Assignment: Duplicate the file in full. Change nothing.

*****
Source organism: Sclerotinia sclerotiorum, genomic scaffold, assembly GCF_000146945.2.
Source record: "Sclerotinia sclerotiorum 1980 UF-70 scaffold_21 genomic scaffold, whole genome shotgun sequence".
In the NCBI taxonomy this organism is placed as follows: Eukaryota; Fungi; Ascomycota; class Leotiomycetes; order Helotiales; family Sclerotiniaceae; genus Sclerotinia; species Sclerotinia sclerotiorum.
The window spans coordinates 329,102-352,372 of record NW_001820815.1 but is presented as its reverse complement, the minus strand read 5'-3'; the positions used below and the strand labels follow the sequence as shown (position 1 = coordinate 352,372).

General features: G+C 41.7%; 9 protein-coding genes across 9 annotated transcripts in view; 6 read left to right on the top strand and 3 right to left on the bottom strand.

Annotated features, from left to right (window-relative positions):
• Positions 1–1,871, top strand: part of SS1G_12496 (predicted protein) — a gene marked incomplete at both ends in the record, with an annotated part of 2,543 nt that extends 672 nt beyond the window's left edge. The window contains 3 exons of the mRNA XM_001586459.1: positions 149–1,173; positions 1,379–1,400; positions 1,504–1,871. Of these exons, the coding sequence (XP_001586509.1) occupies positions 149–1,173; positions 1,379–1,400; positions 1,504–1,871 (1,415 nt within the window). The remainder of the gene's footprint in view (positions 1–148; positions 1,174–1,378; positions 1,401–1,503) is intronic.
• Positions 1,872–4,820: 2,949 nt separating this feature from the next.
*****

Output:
Source organism: Sclerotinia sclerotiorum, genomic scaffold, assembly GCF_000146945.2.
Source record: "Sclerotinia sclerotiorum 1980 UF-70 scaffold_21 genomic scaffold, whole genome shotgun sequence".
In the NCBI taxonomy this organism is placed as follows: Eukaryota; Fungi; Ascomycota; class Leotiomycetes; order Helotiales; family Sclerotiniaceae; genus Sclerotinia; species Sclerotinia sclerotiorum.
The window spans coordinates 329,102-352,372 of record NW_001820815.1 but is presented as its reverse complement, the minus strand read 5'-3'; the positions used below and the strand labels follow the sequence as shown (position 1 = coordinate 352,372).

General features: G+C 41.7%; 9 protein-coding genes across 9 annotated transcripts in view; 6 read left to right on the top strand and 3 right to left on the bottom strand.

Annotated features, from left to right (window-relative positions):
• Positions 1–1,871, top strand: part of SS1G_12496 (predicted protein) — a gene marked incomplete at both ends in the record, with an annotated part of 2,543 nt that extends 672 nt beyond the window's left edge. The window contains 3 exons of the mRNA XM_001586459.1: positions 149–1,173; positions 1,379–1,400; positions 1,504–1,871. Of these exons, the coding sequence (XP_001586509.1) occupies positions 149–1,173; positions 1,379–1,400; positions 1,504–1,871 (1,415 nt within the window). The remainder of the gene's footprint in view (positions 1–148; positions 1,174–1,378; positions 1,401–1,503) is intronic.
• Positions 1,872–4,820: 2,949 nt separating this feature from the next.